How to buy someone a pet as a gift

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How to buy someone a pet as a gift

In this post we help you Reduce the risk of of an awkward Christmas morning

It always looks so cute in the movies—the boyfriend hands over a box to an unsuspecting girlfriend, she unties the ribbon and opens it, and an adorable puppy jumps out. The girlfriend is overjoyed, and the boyfriend gets serious brownie points. But if you want to recreate this moment in real life, you've got to do your research first. Giving someone a pet as a gift means you're also giving them responsibilities that can last for years. If the recipient is ready for this, your gift could bring a long and loving relationship with a furry friend. And if the recipient isn't, there could be misery in store for everyone involved. Be sure to follow these tips to guarantee that the animal you give is welcomed into a loving home.

1. Make sure the recipient wants a pet.

Some surprises are great, like surprise parties, or when you find $5 in your pocket. However, if a person has never said they’d want a pet, you should not surprise them with a pet as a gift. Psychology Today states that if you’re buying someone an animal as a gift, you should know they have a serious interest in taking care of that animal. Some examples would be that they are constantly talking about how much they want a dog, and they don’t let every plant they buy for their apartment die a slow death. If you know that this person wants a pet, and maybe has even hinted that they would love a pet as a gift, go for it. According to a survey conducted by the ASPCA, 96% of people who were given pets as gifts said it either had no impact on or increased their love and attachment to the pet.

2. Make sure they have the time and resources to take care of a pet

Pets can bring joy and companionship into their owners’ lives, but they also bring a large time commitment and substantial financial responsibility. According to the ASPCA, the average annual cost of a medium-sized dog, including health insurance, is $695. For cats, it’s $670. If you are unsure of whether or not your gift recipient has the means to take care of an animal, do not buy them one. Joe Wilkes of Cesar’s Way writes that you should consider the recipient’s living situation when thinking of buying them a pet. If they live in a tiny apartment, take that into consideration, and maybe get them a smaller dog. If they work extremely long hours, consider adopting an older dog who is okay with being left alone, or make sure they can afford to hire a dog walker. Emily Weiss of the ASPCA blog suggests giving the recipient a pet starter kit to help ease the transition, with food, toys, a leash, enrichment devices and collars. Doing this will help the new owner feel less overwhelmed and ensure the pet is brought into a home that’s prepared to welcome it.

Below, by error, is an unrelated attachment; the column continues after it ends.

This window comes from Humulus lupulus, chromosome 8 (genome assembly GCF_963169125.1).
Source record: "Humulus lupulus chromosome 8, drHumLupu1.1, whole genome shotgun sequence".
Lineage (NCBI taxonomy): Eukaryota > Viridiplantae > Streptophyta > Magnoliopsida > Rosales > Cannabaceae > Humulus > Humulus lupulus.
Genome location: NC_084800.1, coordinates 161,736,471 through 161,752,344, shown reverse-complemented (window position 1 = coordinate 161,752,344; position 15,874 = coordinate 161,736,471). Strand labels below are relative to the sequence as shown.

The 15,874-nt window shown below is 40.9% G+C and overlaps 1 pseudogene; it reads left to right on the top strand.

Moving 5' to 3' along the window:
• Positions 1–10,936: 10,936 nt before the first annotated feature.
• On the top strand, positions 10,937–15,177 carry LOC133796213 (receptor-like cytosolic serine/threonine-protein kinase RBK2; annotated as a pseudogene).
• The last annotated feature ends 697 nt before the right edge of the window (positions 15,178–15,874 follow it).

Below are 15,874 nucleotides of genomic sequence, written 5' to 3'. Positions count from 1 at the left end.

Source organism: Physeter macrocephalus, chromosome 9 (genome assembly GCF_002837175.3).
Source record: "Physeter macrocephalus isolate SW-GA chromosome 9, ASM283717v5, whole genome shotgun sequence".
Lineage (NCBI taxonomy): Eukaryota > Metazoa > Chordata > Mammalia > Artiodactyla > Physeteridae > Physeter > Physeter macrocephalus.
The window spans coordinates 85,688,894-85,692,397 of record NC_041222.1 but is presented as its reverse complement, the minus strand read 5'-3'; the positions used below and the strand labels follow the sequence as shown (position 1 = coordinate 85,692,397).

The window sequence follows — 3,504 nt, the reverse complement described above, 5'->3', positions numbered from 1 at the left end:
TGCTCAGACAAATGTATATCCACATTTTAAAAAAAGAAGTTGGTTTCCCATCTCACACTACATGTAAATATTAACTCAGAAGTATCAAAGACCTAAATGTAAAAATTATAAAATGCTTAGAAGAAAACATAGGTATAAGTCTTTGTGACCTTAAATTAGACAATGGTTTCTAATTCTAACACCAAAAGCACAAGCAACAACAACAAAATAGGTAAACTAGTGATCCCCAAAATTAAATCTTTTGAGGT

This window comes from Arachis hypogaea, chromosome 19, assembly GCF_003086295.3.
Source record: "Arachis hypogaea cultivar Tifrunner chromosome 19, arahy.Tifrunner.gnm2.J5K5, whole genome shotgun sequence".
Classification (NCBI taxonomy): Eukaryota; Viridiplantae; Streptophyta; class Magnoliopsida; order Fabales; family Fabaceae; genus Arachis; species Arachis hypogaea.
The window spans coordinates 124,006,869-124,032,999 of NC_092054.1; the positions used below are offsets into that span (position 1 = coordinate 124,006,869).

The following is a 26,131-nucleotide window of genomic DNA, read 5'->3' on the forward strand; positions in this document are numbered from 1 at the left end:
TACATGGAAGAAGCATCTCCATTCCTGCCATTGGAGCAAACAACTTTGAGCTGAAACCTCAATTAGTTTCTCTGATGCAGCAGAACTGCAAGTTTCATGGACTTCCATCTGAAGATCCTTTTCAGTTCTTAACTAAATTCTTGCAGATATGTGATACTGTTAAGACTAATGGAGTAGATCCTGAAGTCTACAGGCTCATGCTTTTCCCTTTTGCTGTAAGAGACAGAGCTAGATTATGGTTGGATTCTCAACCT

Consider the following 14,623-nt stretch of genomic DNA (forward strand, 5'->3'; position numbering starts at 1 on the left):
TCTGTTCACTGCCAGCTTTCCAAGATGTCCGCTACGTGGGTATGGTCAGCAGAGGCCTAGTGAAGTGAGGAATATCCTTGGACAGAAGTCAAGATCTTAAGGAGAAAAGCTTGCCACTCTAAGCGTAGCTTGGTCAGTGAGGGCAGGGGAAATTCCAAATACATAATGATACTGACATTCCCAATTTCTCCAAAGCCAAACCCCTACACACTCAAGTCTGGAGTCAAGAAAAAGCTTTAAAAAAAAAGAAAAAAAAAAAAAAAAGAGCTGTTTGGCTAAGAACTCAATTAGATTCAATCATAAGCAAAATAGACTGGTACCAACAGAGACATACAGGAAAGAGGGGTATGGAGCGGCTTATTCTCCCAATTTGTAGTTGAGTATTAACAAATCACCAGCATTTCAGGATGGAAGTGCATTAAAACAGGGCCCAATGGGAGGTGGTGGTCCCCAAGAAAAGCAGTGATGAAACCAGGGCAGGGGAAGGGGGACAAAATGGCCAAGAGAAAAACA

3. Get them a pet that’s right for them.

Pairing a new pet with the right owner is as much art as science, but there are things you can do to increase the odds of making a good match. First, know what kind of animal your loved one prefers. Some people are strictly cat people or dog people, and you don’t want them to feel obligated to take care of a pet they didn’t really want. Next, pick a breed appropriate for the recipient’s personality. The website Dogtime has a breakdown of dog breeds, their personalities and needs, which you could use to match that of your loved one. For example, if you think your giftee will want an active and playful dog, Dogtime has an entire category of sporting dogs. If your loved one is more of a homebody, you could choose a breed from the Companion Dogs section that has a low exercise need on their rating system. You might also want to take into account your friend or family member’s plans for the future, like if they might be moving or having a child soon. Doing the necessary research before you give a pet as a gift will help you make certain that the new owner is surprised in a good way.

Photo: MattysFlicks

4. Give a pet without actually giving a pet.

If you feel like your loved one wants a pet, but you don’t feel comfortable making the final decision on which pet to get, Web MD suggests paying for the pet’s adoption fees up front, so your loved one can go and find the animal that’s the right fit for them. Cesar’s Best gives a similar idea, saying that you could wrap up a stuffed animal or a few accessories the pet would need, and plan to go with your loved one to pick out the pet the next day. When it comes to giving pets as presents, making sure your actions are in the pet’s best interest is most important, and if you’re not sure what your giftee would like, it’s best to let them choose.

Pets can be the best companion to someone’s life, and you might mean well with your gift, but some people need to see how they interact with an animal before bringing it home. If you feel your loved one might want this, paying donation fees in advance or offering to purchase the pet they pick out will make sure everyone gets what they need. And if you make an informed decision, when your girlfriend unwraps the puppy box, she’ll definitely be crying happy tears.

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